What if a relative I live with leaves me their home after death?

Discussion in 'Wills, inheritances and gifts' started by Huskie, Apr 27, 2018.

  1. Huskie

    Huskie Registered User

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    I will soon be moving in with an elderly family member to provide care for them and security as they currently live alone. I will still be working full-time but providing care and a sense of security at night. It is their intention to leave the house to me in their will but I currently own my own house.

    The mortgage remaining on my house is approx €150,000 and the house value is about €350,000. I have a tracker of ECB +1.05%.

    I'm reluctant to rent out my own house due to the hassle of becoming a landlord and the high tax I would have to pay. With house prices still increasing would I be better off hanging onto the house for another year or so (I know no-one has a crystal ball) and then selling up?

    If so, is the best option to rent it out for a year or leave it empty? I'm happy to leave it empty (or take on a house-sitter) if the return after tax is negligible.

    Current rental prices in my area are €1,800 approx and my mortgage repayments are currently around €800.

    I'm also conscious that I would need to be in a position to pay the inheritance tax should my relative sadly pass away. The inheritance tax would be approximately €300,000.

    Any advice or recommendations would be appreciated.
     
  2. elcato

    elcato Moderator

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    Where would you like to live when your elderly relative pass away ? If it's your house then rent it out and get an agent to look after it for you and sell the other on probate. If it's the new place then maybe sell up now.
     
  3. Huskie

    Huskie Registered User

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    Probably the new place and the idea of being free from a mortgage is a dream come true to be honest. I'm loathe to contribute to the current rental situation by charging someone extortionate rent but friends are telling me I'm mad not to rent it out and let the house increase in value while the mortgage is being paid by someone else.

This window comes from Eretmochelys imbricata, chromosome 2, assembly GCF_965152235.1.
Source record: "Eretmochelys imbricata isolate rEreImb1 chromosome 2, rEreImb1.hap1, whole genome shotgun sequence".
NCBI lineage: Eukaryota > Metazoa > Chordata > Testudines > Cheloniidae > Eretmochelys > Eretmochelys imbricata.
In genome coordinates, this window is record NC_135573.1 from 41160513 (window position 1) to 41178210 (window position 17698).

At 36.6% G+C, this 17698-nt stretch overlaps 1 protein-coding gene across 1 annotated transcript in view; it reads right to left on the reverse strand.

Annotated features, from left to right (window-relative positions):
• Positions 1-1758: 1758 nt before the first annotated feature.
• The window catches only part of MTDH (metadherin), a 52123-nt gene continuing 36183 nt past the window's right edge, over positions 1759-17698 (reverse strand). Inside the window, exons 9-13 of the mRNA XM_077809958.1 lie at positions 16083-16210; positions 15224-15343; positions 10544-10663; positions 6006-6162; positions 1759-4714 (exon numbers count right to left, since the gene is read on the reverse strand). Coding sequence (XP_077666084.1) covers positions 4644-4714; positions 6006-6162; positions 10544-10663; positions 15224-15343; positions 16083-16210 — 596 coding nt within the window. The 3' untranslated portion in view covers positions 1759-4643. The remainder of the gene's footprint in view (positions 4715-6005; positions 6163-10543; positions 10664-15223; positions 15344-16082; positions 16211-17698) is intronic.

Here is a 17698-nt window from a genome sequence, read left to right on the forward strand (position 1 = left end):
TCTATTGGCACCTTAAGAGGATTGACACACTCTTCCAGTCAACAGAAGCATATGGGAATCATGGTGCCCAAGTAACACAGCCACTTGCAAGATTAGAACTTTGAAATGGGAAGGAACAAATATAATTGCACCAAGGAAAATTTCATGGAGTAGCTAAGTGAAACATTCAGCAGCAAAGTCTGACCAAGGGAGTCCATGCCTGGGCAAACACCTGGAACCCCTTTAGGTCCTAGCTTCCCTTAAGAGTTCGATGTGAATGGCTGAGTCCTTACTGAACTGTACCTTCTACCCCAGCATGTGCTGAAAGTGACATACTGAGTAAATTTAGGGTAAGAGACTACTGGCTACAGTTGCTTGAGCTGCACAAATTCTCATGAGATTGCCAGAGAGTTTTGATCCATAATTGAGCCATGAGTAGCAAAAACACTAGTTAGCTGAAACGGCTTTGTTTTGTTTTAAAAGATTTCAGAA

4. Brendan Burgess

    Brendan Burgess Founder

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    Last edited: Apr 27, 2018
    You need to check out the rules on this.

    I am not a tax expert, but it seems to me that if your relative lives for three years and you don't own any other house when she dies, then there would be no CAT.

    http://www.ey.com/ie/en/services/tax/personal-taxes/ey-tax-alert-dwelling-house-relief


    • An inheritance of a dwelling house which was occupied by the disponer (i.e. the relative) as his/her only or main residence at the date of his/her death.
    Provided the beneficiary(i.e. you) :

    • Lived in the dwelling house as his/ her main residence continuously for three years immediately preceding the date of the gift/ inheritance, and
    • Does not have an interest in any other dwelling house at the date of the gift/ inheritance.
     
    Last edited: Apr 27, 2018
  5. Brendan Burgess

    Brendan Burgess Founder

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    Having said all that, it's very possible that your relative will change their mind and not leave you the house.

    Or that she leaves you the house, and someone else challenges the will.

    You won't be exempt from CAT until you are living 3 years in the house. So keep your own house for 3 years but sell it then.

    If she dies before the three years is up, then you will pay the CAT but if she lives past the three years, you won't have any CAT liability.

    A mortgage of €150,000@ 1% is costing you only €1,500 a year in interest. The rest of the repayment is reducing the balance so it's a form of saving.